A UN rights expert condemned Egypt for targeting journalists, human rights defenders and their families, and called on authorities to stop silencing dissent and shrinking civic space in the country.
Mary Lawlor, the UN special rapporteur on the situation of human rights defenders, said in a statement on Friday that she was “extremely concerned by the seemingly unrelenting efforts of the Egyptian authorities to silence dissent… despite repeated calls from UN mechanisms and the international community”.
“These individuals should never have been targeted for their human rights activities in the first place, and so I repeat calls for the Egyptian authorities to immediately and unconditionally release all detained human rights defenders, journalists, civil society actors and their family members.”
Lawlor specifically pointed to the detention of blogger Mohamed Ibrahim Radwan, who was charged by the Egyptian government of being a member of a terrorist organisation and “misuse of social media” for his coverage of human rights.
She also cited the case of Patrick Zaki, a post-graduate student from Italy who was arrested in February last year while visiting his parents.
According to the Egyptian Initiative for Personal Rights (EIPR), security forces held Zaki incommunicado for 24 hours and tortured him before charges against him were announced.
“Not only are these human rights defenders, journalists and other civil society actors unduly targeted for their legitimate and peaceful defence of human rights and fundamental freedoms, they are wrongfully accused of belonging to terrorist organisations and portrayed as a national security threat under vague legal provisions,” Lawlor said.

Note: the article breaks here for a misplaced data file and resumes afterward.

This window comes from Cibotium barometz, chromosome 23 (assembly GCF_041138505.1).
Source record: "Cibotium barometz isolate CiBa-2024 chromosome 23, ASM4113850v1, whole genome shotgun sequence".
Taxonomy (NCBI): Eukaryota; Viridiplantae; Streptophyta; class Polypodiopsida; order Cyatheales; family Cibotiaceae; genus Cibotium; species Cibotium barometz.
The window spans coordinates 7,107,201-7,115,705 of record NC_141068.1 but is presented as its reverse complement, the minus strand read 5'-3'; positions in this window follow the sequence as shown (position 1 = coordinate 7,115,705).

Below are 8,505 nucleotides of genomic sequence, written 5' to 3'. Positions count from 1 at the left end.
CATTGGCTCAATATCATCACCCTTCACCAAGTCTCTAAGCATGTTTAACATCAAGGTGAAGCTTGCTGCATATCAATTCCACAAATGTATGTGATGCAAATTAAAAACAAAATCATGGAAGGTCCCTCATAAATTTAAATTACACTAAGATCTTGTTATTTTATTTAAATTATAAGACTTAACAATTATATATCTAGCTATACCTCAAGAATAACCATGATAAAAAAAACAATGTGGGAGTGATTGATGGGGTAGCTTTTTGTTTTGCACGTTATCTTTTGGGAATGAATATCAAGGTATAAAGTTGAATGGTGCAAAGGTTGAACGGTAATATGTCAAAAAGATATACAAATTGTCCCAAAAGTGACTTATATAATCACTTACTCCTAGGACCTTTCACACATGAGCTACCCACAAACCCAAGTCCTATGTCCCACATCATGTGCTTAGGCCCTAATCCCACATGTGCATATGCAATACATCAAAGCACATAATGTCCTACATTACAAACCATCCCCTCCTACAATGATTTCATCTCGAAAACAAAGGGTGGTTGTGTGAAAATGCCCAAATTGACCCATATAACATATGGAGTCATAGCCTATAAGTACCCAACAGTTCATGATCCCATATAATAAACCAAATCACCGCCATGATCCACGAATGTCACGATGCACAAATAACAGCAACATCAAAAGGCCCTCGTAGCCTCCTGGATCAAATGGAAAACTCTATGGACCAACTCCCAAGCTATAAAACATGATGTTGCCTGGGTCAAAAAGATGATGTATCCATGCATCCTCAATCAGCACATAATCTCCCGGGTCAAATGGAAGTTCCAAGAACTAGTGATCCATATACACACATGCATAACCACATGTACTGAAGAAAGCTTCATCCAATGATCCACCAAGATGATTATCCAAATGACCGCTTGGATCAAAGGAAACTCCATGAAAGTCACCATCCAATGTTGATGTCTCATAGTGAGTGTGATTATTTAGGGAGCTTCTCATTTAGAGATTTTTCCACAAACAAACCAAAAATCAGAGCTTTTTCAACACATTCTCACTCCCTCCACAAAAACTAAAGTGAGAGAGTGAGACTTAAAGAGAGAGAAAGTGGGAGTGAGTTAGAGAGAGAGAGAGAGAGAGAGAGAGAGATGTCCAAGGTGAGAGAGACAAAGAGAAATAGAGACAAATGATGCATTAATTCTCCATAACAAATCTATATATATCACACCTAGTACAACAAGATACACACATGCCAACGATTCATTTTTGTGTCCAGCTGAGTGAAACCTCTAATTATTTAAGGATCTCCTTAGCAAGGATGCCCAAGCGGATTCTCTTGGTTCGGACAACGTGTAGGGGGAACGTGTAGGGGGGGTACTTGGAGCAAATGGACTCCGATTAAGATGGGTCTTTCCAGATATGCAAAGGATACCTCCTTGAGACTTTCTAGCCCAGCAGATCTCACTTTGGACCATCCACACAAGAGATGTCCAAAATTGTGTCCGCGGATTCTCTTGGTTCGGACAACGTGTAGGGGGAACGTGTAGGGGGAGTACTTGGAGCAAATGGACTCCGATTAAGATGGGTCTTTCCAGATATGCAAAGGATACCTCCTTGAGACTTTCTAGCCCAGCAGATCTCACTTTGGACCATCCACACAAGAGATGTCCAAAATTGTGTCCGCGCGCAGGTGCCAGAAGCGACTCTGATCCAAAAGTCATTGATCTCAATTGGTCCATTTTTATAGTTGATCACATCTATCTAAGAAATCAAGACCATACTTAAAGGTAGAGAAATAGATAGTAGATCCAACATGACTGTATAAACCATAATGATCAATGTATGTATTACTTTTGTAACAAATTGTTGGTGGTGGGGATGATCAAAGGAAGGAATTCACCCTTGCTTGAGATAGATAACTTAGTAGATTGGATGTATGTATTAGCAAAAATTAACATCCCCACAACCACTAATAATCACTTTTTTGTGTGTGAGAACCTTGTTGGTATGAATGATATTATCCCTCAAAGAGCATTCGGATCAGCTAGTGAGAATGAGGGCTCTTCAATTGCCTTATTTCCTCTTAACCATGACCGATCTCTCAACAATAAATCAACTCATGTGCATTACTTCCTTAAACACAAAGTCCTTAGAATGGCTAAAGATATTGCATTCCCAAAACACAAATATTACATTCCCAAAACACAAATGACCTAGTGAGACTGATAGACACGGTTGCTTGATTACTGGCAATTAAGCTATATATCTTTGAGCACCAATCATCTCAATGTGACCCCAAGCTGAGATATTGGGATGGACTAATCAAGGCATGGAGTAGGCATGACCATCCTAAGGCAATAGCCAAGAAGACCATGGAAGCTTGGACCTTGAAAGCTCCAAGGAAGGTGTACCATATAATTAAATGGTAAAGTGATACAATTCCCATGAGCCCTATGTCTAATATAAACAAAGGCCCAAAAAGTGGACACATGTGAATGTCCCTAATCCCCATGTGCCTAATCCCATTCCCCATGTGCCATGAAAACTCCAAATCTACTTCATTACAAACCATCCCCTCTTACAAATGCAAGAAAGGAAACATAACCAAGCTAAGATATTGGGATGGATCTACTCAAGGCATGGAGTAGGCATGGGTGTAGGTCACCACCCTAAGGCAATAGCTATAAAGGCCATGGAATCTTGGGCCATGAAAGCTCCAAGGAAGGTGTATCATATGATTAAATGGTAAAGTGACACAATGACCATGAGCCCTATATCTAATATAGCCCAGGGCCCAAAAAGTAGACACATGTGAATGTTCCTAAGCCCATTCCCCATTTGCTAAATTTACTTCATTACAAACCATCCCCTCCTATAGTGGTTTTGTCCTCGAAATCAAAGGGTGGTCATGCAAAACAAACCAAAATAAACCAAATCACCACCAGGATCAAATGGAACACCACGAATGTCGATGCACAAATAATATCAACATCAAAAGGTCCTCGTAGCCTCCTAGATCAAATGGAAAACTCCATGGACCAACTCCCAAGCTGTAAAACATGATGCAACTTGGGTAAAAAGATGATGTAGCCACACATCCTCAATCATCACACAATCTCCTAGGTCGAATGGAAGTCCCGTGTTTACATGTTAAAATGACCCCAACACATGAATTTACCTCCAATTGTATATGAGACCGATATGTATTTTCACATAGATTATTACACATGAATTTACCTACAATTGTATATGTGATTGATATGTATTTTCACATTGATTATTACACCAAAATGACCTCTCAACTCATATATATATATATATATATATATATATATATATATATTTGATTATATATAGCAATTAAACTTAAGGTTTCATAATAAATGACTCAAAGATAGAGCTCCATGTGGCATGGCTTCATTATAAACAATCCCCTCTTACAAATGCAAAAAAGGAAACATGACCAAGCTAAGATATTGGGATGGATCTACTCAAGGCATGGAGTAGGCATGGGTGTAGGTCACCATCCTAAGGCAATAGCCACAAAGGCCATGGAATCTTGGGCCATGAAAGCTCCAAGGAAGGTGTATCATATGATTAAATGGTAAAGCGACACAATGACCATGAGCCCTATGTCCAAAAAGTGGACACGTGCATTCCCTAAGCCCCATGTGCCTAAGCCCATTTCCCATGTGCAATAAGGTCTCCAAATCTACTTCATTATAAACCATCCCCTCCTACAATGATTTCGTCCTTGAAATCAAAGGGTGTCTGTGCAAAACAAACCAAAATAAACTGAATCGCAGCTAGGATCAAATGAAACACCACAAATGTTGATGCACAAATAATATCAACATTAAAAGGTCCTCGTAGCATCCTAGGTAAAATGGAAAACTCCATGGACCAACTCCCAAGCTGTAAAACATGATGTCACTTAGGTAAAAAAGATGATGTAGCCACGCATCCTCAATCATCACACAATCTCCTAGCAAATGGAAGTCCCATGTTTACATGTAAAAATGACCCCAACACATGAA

A coalition of rights groups, including Reporters Without Borders and Human Rights Watch, sent a letter to the European Union on Thursday, raising concerns over “Egypt’s disregard for human rights.”
UN experts have previously accused Cairo of using special terrorism courts to imprison rights defenders and also silence dissent.
“Terrorism charges and exceptional courts are being used to target legitimate human rights activities, and have a profound chilling effect on civil society as a whole,” the UN Human Rights Council previously said in a statement.
“The use of terrorism courts to target and harass civil society is inconsistent with the rule of law.”
The special courts were created in 2013 after former military intelligence chief and current Egyptian President Abdel Fattah el-Sisi overthrew the country’s first democratically elected government.
Egypt has embarked on a brutal crackdown on dissent since 2013, jailing more than 60,000 activists and imposing strict censorship measures on public discourse.
Sisi has consistently denied that there are political prisoners in Egypt, framing the crackdown as part of a fight against terrorism.